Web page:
The Congregation for the Doctrine of the Faith published a note in December 2020 explaining that “the use of such vaccines does not constitute formal cooperation with the abortion from which the cells used in production of the vaccines derive,” while also urging pharmaceutical companies and governmental health agencies to “produce, approve, distribute and offer ethically acceptable vaccines that do not create problems of conscience for either health care providers or the people to be vaccinated.”
The Canadian bishops’ vaccine guidance follows a flurry of statements from individual bishops in the United States on the matter, as well as from the U.S. bishops’ conference.
In a March 2 statement, the U.S. Conference of Catholic Bishops echoed the Vatican in stating that it is “morally acceptable” to receive COVID-19 vaccines produced using cell lines from aborted fetuses when no alternative is available, but if possible, Catholics ought to choose a vaccine with a more remote connection to abortion.
“The Congregation for the Doctrine of the Faith has judged that ‘when ethically irreproachable Covid-19 vaccines are not available…it is morally acceptable to receive Covid-19 vaccines that have used cell lines from aborted fetuses in their research and production process,’” the bishops wrote.
The statement was signed by Bishop Kevin Rhoades of Fort Wayne-South Bend and Archbishop Joseph Naumann of Kansas City in Kansas, who head the USCCB committees on doctrine and pro-life activities, respectively.
Bishop Rhoades has since clarified that the Johnson & Johnson COVID-19 vaccine “can be used in good moral conscience.”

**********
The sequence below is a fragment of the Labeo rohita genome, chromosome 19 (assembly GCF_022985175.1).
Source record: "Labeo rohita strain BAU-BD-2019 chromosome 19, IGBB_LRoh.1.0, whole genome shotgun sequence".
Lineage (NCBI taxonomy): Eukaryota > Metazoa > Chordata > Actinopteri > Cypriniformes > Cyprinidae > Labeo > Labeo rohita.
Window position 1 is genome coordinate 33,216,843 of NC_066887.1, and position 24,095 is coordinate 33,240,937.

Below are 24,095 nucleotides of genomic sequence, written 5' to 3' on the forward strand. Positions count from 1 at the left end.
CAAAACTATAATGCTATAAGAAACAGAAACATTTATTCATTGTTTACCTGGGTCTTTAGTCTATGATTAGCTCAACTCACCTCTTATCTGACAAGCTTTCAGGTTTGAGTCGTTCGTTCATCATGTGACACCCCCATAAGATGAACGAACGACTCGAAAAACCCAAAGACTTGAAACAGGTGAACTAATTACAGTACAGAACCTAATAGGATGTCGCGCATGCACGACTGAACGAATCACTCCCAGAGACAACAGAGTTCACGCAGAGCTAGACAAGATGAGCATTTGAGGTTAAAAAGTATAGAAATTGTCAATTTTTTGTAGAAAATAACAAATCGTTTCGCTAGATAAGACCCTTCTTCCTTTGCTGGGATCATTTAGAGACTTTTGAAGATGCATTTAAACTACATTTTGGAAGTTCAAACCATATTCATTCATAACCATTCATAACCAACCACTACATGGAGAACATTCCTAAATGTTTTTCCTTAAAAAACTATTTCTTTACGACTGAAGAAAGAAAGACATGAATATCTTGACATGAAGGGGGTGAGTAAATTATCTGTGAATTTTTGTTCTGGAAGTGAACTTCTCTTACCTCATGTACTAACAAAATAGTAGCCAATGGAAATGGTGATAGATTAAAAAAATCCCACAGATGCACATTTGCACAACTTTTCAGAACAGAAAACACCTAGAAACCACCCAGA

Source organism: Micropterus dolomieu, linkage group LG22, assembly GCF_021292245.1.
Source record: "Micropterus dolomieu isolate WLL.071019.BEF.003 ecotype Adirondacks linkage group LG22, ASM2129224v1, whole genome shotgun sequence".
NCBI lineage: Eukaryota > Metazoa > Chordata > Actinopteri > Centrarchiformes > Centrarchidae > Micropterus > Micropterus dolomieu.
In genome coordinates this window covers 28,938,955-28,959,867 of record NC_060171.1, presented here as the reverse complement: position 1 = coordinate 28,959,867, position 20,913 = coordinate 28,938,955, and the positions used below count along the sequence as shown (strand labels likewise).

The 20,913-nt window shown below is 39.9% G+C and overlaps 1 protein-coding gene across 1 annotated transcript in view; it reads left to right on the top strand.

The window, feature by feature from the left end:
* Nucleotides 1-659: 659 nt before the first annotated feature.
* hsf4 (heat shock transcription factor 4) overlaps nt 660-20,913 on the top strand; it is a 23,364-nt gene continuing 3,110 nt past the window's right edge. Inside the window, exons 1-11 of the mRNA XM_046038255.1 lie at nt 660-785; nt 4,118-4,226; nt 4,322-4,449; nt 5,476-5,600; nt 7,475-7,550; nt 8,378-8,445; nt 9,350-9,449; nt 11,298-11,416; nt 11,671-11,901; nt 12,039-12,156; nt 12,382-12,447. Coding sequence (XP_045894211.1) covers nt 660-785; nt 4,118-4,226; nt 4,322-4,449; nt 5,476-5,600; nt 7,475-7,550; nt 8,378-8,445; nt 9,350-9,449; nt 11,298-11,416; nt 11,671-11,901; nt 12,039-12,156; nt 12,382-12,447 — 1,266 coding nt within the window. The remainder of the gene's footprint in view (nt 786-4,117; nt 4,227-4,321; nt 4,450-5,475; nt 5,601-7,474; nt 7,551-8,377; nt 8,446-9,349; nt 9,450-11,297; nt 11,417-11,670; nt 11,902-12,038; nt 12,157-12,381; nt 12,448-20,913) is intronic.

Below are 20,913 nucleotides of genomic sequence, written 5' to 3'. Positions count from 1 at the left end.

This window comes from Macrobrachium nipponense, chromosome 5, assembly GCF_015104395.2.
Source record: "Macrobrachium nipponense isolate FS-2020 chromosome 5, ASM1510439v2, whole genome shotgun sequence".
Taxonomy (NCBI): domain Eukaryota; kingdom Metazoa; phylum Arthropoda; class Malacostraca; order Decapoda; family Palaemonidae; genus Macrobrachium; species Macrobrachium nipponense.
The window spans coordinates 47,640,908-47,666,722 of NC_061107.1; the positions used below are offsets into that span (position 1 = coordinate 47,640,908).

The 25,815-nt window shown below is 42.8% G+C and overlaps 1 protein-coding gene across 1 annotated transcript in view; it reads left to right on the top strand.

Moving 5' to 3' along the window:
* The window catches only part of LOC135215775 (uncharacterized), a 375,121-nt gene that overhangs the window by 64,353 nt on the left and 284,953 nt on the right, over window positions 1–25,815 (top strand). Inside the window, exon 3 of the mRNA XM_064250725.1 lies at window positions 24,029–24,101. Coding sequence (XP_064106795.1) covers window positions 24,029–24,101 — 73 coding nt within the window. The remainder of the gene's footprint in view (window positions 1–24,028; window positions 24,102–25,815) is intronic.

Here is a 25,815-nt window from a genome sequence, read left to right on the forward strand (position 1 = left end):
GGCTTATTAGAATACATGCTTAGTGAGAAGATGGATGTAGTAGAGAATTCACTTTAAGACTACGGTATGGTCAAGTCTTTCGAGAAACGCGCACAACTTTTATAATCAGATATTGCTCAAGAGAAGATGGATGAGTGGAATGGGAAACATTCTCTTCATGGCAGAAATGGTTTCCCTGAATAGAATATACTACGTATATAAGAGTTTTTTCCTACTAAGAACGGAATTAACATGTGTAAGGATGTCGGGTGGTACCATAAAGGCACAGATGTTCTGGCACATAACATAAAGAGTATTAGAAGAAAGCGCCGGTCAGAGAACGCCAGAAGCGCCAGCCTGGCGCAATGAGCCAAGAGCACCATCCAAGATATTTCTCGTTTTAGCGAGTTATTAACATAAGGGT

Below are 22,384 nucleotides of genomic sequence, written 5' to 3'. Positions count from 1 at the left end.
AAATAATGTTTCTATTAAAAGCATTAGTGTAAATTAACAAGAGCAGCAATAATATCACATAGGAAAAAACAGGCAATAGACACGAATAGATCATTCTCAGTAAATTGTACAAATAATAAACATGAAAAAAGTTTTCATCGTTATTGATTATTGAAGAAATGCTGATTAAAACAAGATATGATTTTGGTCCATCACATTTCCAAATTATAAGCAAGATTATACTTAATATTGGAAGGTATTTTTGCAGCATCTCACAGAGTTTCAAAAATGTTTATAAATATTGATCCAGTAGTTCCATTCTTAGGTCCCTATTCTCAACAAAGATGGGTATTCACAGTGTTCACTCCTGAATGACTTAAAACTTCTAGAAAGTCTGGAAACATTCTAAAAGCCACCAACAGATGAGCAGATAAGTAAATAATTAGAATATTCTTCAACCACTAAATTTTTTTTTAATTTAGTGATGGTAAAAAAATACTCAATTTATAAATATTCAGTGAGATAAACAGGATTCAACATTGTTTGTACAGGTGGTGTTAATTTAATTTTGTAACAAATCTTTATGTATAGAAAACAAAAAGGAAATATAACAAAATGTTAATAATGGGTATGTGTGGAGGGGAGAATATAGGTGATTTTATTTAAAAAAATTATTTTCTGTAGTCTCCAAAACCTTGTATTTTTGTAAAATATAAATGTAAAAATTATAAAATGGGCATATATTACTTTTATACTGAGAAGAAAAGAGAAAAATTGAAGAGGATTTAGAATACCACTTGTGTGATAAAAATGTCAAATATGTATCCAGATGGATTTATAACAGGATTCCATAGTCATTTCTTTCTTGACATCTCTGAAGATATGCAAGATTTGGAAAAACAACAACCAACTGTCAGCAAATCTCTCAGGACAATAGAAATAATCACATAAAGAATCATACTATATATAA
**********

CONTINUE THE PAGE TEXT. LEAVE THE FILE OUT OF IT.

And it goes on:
“What’s most important is that people get vaccinated,” Bishop Rhoades said in a March 4 video message.
“It can be an act of charity that serves the common good. At the same time, as we bishops have already done, it’s really important for us to encourage development of vaccines that do not use abortion-derived cell lines. This is very important for the future.”
Some individual U.S. bishops have said Catholics ought to accept the first vaccine they are offered, and in contrast, at least one bishop— Bishop David Kagan of Bismarck— has instructed his flock not to accept the Johnson & Johnson vaccine at all.
Eighty-six Catholic women from 25 countries issued a letter March 8 opposing what they called “abortion-tainted” COVID-19 vaccines, and arguing Church statements approving their use rely on “an incomplete assessment of the science of vaccination and immunology.”
The women asserted that statements justifying the use of abortion-derived vaccines “ignore the gravity and immediacy of the crimes committed against the unborn” and they could not willingly benefit from the sacrifice of “these aborted babies’ bodies” if they were used at any point in the vaccine production process, “no matter how long ago.”
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“The evil of using aborted fetal cell lines involves not just the original murder, but the ongoing commercialization of the child’s body, as well as the ultimate refusal to bury his desecrated remains,” they said.